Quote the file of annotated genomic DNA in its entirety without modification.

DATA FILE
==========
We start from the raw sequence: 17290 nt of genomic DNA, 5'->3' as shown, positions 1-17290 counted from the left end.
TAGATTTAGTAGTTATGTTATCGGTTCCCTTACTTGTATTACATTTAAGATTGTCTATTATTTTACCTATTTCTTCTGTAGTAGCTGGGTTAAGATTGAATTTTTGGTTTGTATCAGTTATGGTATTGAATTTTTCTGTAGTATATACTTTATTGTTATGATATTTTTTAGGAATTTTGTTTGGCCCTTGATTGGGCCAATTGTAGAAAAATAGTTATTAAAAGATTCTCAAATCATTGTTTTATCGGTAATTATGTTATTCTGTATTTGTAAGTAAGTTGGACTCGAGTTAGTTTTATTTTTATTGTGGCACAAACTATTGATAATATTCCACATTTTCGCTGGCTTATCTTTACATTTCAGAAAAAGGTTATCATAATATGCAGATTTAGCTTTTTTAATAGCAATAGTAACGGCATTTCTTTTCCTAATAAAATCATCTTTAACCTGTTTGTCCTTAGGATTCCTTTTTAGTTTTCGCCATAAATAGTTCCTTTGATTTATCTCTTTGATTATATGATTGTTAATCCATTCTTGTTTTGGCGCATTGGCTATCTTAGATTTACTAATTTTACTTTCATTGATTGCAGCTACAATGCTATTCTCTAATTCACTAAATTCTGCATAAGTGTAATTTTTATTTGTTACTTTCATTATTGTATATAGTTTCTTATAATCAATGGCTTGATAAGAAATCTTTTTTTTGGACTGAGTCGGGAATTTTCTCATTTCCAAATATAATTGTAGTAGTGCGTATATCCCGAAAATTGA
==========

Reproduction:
We start from the raw sequence: 17290 nt of genomic DNA, 5'->3' as shown, positions 1-17290 counted from the left end.
TAGATTTAGTAGTTATGTTATCGGTTCCCTTACTTGTATTACATTTAAGATTGTCTATTATTTTACCTATTTCTTCTGTAGTAGCTGGGTTAAGATTGAATTTTTGGTTTGTATCAGTTATGGTATTGAATTTTTCTGTAGTATATACTTTATTGTTATGATATTTTTTAGGAATTTTGTTTGGCCCTTGATTGGGCCAATTGTAGAAAAATAGTTATTAAAAGATTCTCAAATCATTGTTTTATCGGTAATTATGTTATTCTGTATTTGTAAGTAAGTTGGACTCGAGTTAGTTTTATTTTTATTGTGGCACAAACTATTGATAATATTCCACATTTTCGCTGGCTTATCTTTACATTTCAGAAAAAGGTTATCATAATATGCAGATTTAGCTTTTTTAATAGCAATAGTAACGGCATTTCTTTTCCTAATAAAATCATCTTTAACCTGTTTGTCCTTAGGATTCCTTTTTAGTTTTCGCCATAAATAGTTCCTTTGATTTATCTCTTTGATTATATGATTGTTAATCCATTCTTGTTTTGGCGCATTGGCTATCTTAGATTTACTAATTTTACTTTCATTGATTGCAGCTACAATGCTATTCTCTAATTCACTAAATTCTGCATAAGTGTAATTTTTATTTGTTACTTTCATTATTGTATATAGTTTCTTATAATCAATGGCTTGATAAGAAATCTTTTTTTTGGACTGAGTCGGGAATTTTCTCATTTCCAAATATAATTGTAGTAGTGCGTATATCCCGAAAATTGA